Chapter 9 Boundary-Value Problems for Ordinary Differential Equations
Boundary-Value Problems for ODE
The shooting technique for the nonlinear second-order boundary-value problem
, , , , (1)
is using the solutions to a sequence of initial-value problems of the form
, , , , (2)
involving a parameter , to approximate the solution to our boundary-value problem. We do this by choosing the parameters in a manner to ensure that
where denotes the solution to the initial-value problem (2) with and denotes the solution to the boundary-value problem (1).
This technique is called a ‘‘shooting’’ method, by analogy to the procedure of firing objects at a stationary target. We start with a parameter that determines the initial elevation at which the object is fired from the point and along the curve described by the solution to the initial-value problem:
, , , .
If is not sufficiently close to , we correct tour approximation by choosing elevations , , and so on, until is sufficiently close to ‘‘hitting’’ .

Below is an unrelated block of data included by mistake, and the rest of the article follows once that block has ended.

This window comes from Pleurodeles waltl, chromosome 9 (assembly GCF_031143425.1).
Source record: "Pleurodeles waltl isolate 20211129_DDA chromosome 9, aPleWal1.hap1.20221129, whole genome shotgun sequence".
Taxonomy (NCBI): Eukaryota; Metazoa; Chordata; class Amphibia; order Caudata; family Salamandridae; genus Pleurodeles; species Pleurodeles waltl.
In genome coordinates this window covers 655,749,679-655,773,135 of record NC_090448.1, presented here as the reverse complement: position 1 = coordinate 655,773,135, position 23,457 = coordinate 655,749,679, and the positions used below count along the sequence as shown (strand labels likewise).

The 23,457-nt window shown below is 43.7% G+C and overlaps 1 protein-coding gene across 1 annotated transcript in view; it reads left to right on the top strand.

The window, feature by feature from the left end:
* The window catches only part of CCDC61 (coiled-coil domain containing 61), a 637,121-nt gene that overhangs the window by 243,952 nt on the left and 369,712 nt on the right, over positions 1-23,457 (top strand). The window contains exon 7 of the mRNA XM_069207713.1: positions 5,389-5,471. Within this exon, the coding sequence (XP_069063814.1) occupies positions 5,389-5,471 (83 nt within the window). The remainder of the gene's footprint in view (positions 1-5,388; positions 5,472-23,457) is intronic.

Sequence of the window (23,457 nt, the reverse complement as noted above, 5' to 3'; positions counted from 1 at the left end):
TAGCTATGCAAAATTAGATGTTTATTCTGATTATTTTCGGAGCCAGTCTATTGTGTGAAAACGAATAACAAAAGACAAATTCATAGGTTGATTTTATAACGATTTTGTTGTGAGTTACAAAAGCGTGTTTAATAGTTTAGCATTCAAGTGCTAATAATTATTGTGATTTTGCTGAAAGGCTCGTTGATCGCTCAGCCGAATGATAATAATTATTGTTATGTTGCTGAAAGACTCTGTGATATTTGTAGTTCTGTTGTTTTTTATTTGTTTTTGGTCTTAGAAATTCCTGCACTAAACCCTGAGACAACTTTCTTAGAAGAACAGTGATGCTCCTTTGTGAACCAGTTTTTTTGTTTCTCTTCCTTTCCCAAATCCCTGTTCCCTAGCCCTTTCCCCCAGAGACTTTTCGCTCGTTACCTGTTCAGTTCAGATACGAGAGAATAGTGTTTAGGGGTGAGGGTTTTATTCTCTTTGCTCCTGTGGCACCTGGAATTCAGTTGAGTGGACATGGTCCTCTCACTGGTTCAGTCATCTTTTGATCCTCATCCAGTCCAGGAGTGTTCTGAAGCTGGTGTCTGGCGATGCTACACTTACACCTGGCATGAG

Finite difference method:
For the general nonlinear boundary-value problem
, , ,
to be solved by finite difference method, we first divide into equal subintervals whose endpoints are at for . Assuming that the exact solution has a bounded fourth derivative allows us to replace and in each of the equations
by the appropriate centered-difference formula given below, , (3)
to obtain, for each ,
for some and in the interval .
Then the difference method results when the error terms are deleted and the boundary conditions employed:
for each .
The nonlinear system obtained form this method,
is then solved by
R. L. Burden and J. D. Faires, Numerical Analysis, PWS,